I’m recovering from years of negative self-talk:
I can feel the changes when I shave my legs, and when I apply lotion to my body. I know I’m smaller then I used to be because a lot of my clothes are too big. I can see my collarbone, my jaw line is more defined, and I just bought size 4 jeans. I haven’t been a size 4 since college, and that was 15 years ago (before 3 babies and the natural passage of time). Sometimes I feel confident and carry myself with poise, and I’m proud of my appearance when I get dressed, and sometimes I’m so embarrassed that I don’t want to leave the house. When I examine my naked body in the mirror all I see are imperfections – a large ass, thick legs, a chubby belly, and cellulite. And it doesn’t help that my breasts are really small after feeding my babies and losing weight. I don’t see the progress that others have noticed and complimented, and sadly I judge myself with the kind of disrespect and cruelty that I would never accept from another, or even consider saying aloud.
I have a knot in the pit of my stomach and I’m only a few blinks away from a tear sliding down my face. . . this isn’t easy for me to share. I’ve been aware and uncomfortable with my shape and size since I went through puberty. That’s 23 years of wishing I was something other than who I am, comparing myself, jealousy, and feeling genuinely surprised when a man is attracted to me. Feeling unworthy has gotten me into a series of unhealthy relationships, where I sought value and reassurance in another, and lived with a permanent undertone of “I’m not good enough” in every aspect of my existence. Unhappiness isn’t something that can be compartmentalized. The way I’ve treated and viewed myself has influenced how I make friends, how I allow people to treat me, what I prioritize, and even how I’ve approached career decisions. I’ve done my best to cover-up my insecurities, and many people in my life view me as a strong, confident, and independent (which are truths about me, but not the whole truth). I’ve lived with a heaviness and darkness that comes from being misunderstood and wrongly judged, and I’ve suffered in ways that wouldn’t have been present in my life had I simply believed in myself, loved myself, and known my own worth.
I’ve learned as I work to recover from this self-abuse that my physical appearance was the target (or outlet) for my inner turmoil.
I’ve used diets as punishment, telling myself that I deserve to be hungry because of poor eating choices. I’ve treated exercise the same way, telling myself that the muscle pain is necessary to fix everything that isn’t good enough. I believed that if my body was small and sexy I would be treated better, and live a happier life. Stress and inconsistency, mixed with years of eating around 1400 calories a day resulted in regular weight gain, and increased self-judgement, insecurity, and worthlessness. When being hungry and working-out resulted in weight-gain, I gave up and ate whatever I wanted (pasta, pizza, burgers, dessert, candy, and so much soda). Giving up resulted in more weight-gain and I was even more hopeless. I felt defeated and completely out of control.
I believe that our inner voice has an incredible power over all aspects of life. If I don’t love and respect myself, how can I expect anyone else to love and respect me?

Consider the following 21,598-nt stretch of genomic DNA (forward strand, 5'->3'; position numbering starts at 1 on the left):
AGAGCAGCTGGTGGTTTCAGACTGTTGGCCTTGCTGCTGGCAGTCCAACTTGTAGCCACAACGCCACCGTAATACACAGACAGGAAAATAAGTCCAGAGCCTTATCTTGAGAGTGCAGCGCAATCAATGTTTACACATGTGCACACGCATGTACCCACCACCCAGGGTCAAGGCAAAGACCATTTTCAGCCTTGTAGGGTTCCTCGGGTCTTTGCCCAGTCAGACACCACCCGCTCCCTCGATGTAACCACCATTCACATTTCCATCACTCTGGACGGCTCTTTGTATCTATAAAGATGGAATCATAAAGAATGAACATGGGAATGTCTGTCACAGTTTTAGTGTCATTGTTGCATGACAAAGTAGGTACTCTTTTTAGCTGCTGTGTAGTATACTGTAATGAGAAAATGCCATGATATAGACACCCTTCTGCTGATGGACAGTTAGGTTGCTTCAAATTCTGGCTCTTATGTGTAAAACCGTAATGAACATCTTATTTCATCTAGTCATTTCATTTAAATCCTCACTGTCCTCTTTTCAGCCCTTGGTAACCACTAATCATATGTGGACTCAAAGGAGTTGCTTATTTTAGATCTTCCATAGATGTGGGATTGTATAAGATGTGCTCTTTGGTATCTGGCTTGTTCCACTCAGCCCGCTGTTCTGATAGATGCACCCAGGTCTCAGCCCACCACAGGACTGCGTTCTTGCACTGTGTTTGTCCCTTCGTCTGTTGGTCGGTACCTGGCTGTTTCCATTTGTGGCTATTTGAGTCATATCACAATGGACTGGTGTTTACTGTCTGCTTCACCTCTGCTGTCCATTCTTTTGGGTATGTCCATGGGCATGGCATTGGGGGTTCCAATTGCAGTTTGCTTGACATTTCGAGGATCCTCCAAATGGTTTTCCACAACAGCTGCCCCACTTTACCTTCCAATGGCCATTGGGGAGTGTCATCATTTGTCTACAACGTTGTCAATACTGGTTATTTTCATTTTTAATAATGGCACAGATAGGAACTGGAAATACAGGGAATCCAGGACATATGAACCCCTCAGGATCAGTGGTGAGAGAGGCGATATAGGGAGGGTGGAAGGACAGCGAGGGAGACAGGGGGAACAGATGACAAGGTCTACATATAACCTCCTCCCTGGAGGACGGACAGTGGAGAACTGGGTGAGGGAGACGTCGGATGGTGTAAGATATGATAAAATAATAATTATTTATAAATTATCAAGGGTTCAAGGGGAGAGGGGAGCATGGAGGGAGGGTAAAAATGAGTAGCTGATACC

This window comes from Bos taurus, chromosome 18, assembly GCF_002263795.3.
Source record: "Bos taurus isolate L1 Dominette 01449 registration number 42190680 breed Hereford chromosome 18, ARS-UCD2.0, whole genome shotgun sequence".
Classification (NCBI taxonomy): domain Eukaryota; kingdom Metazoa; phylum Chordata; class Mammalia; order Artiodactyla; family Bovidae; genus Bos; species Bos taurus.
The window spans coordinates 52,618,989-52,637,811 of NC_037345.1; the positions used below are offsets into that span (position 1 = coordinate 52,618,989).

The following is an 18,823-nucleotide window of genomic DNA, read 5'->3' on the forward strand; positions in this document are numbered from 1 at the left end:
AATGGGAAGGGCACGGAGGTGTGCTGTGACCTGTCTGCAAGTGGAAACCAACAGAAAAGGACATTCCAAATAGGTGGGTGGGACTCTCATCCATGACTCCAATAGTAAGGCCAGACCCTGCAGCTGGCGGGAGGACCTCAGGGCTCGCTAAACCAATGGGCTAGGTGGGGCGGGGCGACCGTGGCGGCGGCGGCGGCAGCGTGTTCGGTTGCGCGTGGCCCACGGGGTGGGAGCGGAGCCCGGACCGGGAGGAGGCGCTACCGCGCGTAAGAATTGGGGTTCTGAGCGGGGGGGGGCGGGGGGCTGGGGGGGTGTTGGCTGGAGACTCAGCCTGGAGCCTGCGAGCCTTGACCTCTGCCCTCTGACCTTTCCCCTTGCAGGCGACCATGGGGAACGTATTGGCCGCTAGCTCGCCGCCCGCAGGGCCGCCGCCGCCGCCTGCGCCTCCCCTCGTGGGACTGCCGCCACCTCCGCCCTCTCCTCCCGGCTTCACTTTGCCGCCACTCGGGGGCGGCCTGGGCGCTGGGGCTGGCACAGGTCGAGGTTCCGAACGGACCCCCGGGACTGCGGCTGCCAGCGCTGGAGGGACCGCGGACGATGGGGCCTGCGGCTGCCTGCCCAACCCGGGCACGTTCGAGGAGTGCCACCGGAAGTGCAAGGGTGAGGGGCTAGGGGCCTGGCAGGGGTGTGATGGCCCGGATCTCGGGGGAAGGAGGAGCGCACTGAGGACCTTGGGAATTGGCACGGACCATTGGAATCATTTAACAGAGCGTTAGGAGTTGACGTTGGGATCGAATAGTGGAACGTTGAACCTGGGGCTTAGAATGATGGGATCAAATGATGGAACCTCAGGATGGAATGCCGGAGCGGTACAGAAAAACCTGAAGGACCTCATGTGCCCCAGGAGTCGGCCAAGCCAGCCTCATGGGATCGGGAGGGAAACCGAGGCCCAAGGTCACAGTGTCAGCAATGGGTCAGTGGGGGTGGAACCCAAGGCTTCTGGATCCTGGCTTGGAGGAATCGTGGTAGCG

Telling my story is terrifying. The tears I was previously managing now fall freely, and I’m sitting in a very busy Starbucks. I should have realized this topic would be so emotional, but sometimes it takes physically stringing the words together to understand the full impact. Living for so many years broken and lost created some lasting negative habits, and very deep wounds. While I’ve dramatically changed my life, exercise daily, mostly eat without fearing food, and practice positive self-talk, the insecurity and fear that previously controlled me reappears sometimes. It’s ugly and unwelcome. I recognize it now, and coach myself through each episode with love and patience, but this is a hard journey! More difficult than escaping an abusive relationship, changing careers, moving across the country from my family, or being a single parent, the process of reprogramming my inner-voice feels like the greatest challenge and accomplishment of my life.
I’ve discovered hope where I was previously hopeless, and share all of this with a desire to encourage those facing something similar. We aren’t alone, even when suffering silently, and no matter how discouraged you may feel, I believe making small changes can radically improve your life!
This is what I’ve done to change my life for the positive: every morning I look myself in the eyes and say “I love you”. Daily I write down 10 things I’m thankful for. I created a mission statement for my life, a vision board that represents my desired lifestyle, hopes and dreams. I say affirmations and “I am statements” aloud, track goals daily that focus on fitness, drinking enough water, getting enough sleep, and journaling. I schedule time for myself daily, and I’m practicing patience and forgiveness for myself every time negative thoughts surface, to release guilt, regret, and self-judgement.
I am blooming out of the ashes of my broken past. I am a dreamer with faith, hope and love for myself and my future. I rise and fall daily. I am growing and changing, trying and improving, learning who I am and what matters most to me. The other day I said “when I grow up I want to be. . .” and it was an incredibly honest statement. While I’m 35 years old, in many ways I’m just starting the scratch the surface on getting to know myself, and I’m excited to be ME for the first time in my life.